They voiced unease over what one top official described as “the single biggest risk for the world economy”.
But European Commission President Jose Manuel Barroso said “the challenges are not only European, they are global”.
Sunday’s victory of a pro-bailout party in the Greek election did not give stock markets the expected boost.
Antonis Samaras, the leader of the New Democracy party, which narrowly won the poll, is holding urgent talks to form a coalition with the socialist Pasok party and possibly the smaller Democratic Left party.
Mr Samaras earlier reiterated that he would “have to make some necessary amendments” to the terms of the bailout agreement reached with the European Union and International Monetary Fund (IMF), “in order to relieve the people of crippling unemployment and huge hardships”.
But German Chancellor Angela Merkel appeared to dismiss the idea.
“The new Greek government has to implement the commitments entered into by the country. The programme framework has to be kept,” she said.
On Monday, many world leaders expressed alarm in Los Cabos at what they saw as a lack of progress in dealing with the eurozone crisis.
World Bank chief Robert Zoellick said: “We are waiting for Europe to tell us what it’s going to do.”
Meanwhile, Jose Angel Gurria, the Mexican head of the Organisation for Economic Co-operation and Development (OECD), said the crisis was “the single biggest risk for the world economy”.
Pascal Lamy, the head of the World Trade Organization (WTO), warned about the danger of contagion from the eurozone crisis.
He said that global volatility and uncertainty was fuelling a trend towards protectionism, which was not only stalling free trade but starting to reverse it.
Canadian Prime Minister Stephen Harper called on eurozone leaders to make structural changes to solve the debt crisis.
But Mr Barroso mounted a strong defence of the EU’s handling of the crisis so far.
Asked by a Canadian journalist to explain why North Americans should “risk their assets to help Europe”, he replied: “Frankly, we are not here to receive lessons in terms of democracy or in terms of how to handle the economy.
“This crisis was not originated in Europe… seeing as you mention North America, this crisis originated in North America and much of our financial sector was contaminated by, how can I put it, unorthodox practices, from some sectors of the financial market.”
The President of the European Council, Herman Van Rompuy, said a draft G20 communique showed “support and encouragement for the euro area countries and leaders and for the European Union as a whole to overcome this crisis”.
The BBC’s Andrew Walker says that while Europe is clearly the big danger, there are also problems elsewhere in the world’s major advanced and emerging economies, starting with the two largest national economies, the US and China.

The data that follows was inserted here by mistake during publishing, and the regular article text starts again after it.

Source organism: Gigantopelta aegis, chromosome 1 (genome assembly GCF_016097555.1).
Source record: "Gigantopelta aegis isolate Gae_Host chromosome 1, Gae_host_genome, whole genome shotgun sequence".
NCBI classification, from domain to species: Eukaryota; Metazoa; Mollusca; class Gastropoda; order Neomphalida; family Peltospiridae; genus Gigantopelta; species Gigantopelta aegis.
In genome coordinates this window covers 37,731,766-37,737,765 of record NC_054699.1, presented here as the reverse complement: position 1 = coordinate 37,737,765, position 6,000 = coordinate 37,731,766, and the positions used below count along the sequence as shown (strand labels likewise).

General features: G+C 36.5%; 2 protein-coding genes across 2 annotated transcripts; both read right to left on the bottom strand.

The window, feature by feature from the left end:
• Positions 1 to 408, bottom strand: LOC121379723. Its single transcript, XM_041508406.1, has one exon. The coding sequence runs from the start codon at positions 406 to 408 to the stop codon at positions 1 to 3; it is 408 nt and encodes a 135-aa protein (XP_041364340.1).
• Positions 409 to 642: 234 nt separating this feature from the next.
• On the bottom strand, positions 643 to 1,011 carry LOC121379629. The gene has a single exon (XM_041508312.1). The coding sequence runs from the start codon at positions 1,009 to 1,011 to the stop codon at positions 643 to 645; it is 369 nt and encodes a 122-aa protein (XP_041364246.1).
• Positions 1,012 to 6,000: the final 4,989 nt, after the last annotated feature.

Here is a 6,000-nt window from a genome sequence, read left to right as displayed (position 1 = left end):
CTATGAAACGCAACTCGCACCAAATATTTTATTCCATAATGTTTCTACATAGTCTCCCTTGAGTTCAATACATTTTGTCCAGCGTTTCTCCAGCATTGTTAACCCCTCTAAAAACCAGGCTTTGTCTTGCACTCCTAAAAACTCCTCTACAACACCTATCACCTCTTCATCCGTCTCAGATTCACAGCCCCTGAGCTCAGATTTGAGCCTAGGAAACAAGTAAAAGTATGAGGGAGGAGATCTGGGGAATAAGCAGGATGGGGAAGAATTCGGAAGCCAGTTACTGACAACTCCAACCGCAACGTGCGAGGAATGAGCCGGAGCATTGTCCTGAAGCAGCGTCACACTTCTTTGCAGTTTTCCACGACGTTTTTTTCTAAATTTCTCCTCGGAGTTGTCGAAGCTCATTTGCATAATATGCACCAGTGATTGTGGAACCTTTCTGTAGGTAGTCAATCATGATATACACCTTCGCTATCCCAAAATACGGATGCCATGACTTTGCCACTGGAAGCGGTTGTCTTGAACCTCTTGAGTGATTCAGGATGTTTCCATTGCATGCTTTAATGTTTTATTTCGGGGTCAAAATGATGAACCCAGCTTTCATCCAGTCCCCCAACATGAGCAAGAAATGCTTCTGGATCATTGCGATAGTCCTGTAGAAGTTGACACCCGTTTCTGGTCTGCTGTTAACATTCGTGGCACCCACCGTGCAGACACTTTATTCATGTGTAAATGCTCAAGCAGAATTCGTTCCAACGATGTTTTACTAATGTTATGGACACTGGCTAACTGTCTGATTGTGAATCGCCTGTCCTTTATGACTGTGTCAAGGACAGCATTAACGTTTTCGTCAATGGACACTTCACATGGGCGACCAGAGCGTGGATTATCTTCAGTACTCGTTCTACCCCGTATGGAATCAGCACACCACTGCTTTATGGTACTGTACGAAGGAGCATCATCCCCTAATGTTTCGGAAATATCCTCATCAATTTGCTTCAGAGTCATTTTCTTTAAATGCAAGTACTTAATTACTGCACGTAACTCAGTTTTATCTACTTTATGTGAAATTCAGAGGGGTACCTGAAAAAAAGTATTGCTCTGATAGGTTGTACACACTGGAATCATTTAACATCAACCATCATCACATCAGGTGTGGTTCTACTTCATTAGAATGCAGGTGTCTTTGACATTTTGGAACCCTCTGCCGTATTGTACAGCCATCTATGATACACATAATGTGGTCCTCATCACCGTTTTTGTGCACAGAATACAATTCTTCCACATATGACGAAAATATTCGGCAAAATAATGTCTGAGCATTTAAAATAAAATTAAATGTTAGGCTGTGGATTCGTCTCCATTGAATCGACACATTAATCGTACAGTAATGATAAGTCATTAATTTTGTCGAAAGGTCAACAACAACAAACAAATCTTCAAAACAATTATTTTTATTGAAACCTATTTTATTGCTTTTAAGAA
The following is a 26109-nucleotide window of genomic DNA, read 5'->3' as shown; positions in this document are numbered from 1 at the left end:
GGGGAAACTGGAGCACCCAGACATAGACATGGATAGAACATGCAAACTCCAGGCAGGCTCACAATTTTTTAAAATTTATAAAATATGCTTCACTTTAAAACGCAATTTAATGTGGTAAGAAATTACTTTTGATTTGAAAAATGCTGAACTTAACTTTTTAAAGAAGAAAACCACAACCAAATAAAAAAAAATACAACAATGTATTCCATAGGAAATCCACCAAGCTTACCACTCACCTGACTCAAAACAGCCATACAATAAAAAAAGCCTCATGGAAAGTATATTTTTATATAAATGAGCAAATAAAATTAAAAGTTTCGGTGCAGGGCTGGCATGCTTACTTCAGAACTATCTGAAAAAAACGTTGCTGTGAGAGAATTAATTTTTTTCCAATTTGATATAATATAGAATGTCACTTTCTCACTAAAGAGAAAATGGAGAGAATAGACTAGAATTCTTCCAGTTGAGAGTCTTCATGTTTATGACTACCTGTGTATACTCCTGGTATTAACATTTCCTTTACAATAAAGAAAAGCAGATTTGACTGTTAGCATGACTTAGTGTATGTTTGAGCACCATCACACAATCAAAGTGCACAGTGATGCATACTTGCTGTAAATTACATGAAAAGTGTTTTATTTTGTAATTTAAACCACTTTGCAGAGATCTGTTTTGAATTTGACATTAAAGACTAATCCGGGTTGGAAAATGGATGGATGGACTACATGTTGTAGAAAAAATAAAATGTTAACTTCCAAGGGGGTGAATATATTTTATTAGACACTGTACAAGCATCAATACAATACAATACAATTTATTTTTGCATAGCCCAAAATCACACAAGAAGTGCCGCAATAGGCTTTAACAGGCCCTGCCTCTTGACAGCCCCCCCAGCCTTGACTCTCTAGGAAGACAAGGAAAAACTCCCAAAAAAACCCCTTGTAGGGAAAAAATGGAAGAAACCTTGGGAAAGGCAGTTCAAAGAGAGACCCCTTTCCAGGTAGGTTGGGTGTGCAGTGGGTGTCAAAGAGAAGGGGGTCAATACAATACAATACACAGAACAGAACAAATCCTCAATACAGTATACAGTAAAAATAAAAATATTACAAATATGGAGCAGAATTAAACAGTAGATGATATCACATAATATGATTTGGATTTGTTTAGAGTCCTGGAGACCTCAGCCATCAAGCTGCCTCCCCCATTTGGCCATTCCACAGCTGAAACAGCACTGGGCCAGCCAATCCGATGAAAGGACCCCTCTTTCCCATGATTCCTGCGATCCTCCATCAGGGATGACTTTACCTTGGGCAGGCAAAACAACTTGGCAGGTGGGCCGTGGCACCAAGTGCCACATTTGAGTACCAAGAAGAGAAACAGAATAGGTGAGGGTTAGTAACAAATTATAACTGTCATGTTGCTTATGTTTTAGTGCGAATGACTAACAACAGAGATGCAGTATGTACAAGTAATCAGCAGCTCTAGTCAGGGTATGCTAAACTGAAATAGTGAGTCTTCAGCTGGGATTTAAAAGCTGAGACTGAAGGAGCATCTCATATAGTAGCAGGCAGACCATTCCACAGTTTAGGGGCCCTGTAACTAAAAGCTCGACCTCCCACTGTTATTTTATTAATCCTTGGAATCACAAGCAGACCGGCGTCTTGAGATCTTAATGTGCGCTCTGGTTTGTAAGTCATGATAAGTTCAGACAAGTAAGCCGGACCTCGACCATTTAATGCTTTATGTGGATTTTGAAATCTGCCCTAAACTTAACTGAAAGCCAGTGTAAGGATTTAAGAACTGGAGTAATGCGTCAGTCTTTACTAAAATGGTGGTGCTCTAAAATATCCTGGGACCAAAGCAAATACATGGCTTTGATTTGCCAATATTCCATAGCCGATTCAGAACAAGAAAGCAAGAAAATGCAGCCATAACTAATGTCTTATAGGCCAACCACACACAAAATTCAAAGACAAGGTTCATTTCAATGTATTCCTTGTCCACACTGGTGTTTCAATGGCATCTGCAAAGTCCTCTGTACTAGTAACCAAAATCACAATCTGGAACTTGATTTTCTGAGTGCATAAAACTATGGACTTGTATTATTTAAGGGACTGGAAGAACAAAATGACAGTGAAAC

The slowdown in India is something else for the G20 to fret about at the Mexican resort of Los Cabos, our correspondent adds.
A draft of the statement to be released on Tuesday is expected to call for a co-ordinated global plan for job creation and growth, reports say.
And if growth weakens, the proposed document says, countries without heavy debts should “stand ready to co-ordinate and implement discretionary fiscal actions to support domestic demand”, according to Reuters.
In a separate development, China pledged $43bn (£27bn) to the IMF’s crisis intervention fund, which has almost doubled to $456bn (£366bn).
The move comes after a meeting of the Brics group of emerging economies – Brazil, Russia, India, China and South Africa. The five nations all offered to contribute $10bn (£6.4bn) to the IMF each in exchange for voting reforms that would give them greater influence in the organisation.
Meanwhile, Russian President Vladimir Putin called for rules to allow protectionism for countries facing a financial crisis.
“It is time to stop pretending and come to an honest agreement on the acceptable level of protectionist measures that governments can take to protect jobs in times of global crisis,” he said.
“This is particularly important for Russia as our country will join the WTO this year and we intend to take an active part in the discussions on the future rules for global trade.”
BBC diplomatic correspondent Bridget Kendall says that for a forum which has always loudly claimed that free trade is the engine of growth Mr Putin’s call is little less than heretical.
US President Barack Obama had earlier talked about the importance of avoiding protectionism, which is the process of making imports more expensive to protect domestic jobs.